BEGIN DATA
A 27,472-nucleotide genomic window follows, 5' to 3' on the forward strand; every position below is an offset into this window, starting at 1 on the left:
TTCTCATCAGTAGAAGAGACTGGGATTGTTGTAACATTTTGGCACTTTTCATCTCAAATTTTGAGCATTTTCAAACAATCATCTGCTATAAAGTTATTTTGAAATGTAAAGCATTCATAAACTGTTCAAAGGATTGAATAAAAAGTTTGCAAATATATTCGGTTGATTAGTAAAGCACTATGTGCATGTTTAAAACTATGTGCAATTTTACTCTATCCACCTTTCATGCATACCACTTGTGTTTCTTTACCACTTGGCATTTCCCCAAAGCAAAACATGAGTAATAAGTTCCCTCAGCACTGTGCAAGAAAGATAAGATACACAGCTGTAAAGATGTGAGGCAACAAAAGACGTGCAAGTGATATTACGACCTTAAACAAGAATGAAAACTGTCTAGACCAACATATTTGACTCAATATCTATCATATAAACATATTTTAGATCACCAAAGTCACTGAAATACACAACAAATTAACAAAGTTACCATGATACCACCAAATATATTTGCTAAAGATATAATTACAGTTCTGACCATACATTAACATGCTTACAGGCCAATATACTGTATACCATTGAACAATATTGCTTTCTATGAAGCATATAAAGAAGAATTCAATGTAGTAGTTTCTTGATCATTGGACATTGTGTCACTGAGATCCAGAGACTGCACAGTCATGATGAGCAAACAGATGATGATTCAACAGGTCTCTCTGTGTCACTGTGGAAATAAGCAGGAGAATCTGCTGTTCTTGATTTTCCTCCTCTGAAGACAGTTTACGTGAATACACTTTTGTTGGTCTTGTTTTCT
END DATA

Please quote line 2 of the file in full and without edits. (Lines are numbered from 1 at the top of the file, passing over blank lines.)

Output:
TTCTCATCAGTAGAAGAGACTGGGATTGTTGTAACATTTTGGCACTTTTCATCTCAAATTTTGAGCATTTTCAAACAATCATCTGCTATAAAGTTATTTTGAAATGTAAAGCATTCATAAACTGTTCAAAGGATTGAATAAAAAGTTTGCAAATATATTCGGTTGATTAGTAAAGCACTATGTGCATGTTTAAAACTATGTGCAATTTTACTCTATCCACCTTTCATGCATACCACTTGTGTTTCTTTACCACTTGGCATTTCCCCAAAGCAAAACATGAGTAATAAGTTCCCTCAGCACTGTGCAAGAAAGATAAGATACACAGCTGTAAAGATGTGAGGCAACAAAAGACGTGCAAGTGATATTACGACCTTAAACAAGAATGAAAACTGTCTAGACCAACATATTTGACTCAATATCTATCATATAAACATATTTTAGATCACCAAAGTCACTGAAATACACAACAAATTAACAAAGTTACCATGATACCACCAAATATATTTGCTAAAGATATAATTACAGTTCTGACCATACATTAACATGCTTACAGGCCAATATACTGTATACCATTGAACAATATTGCTTTCTATGAAGCATATAAAGAAGAATTCAATGTAGTAGTTTCTTGATCATTGGACATTGTGTCACTGAGATCCAGAGACTGCACAGTCATGATGAGCAAACAGATGATGATTCAACAGGTCTCTCTGTGTCACTGTGGAAATAAGCAGGAGAATCTGCTGTTCTTGATTTTCCTCCTCTGAAGACAGTTTACGTGAATACACTTTTGTTGGTCTTGTTTTCT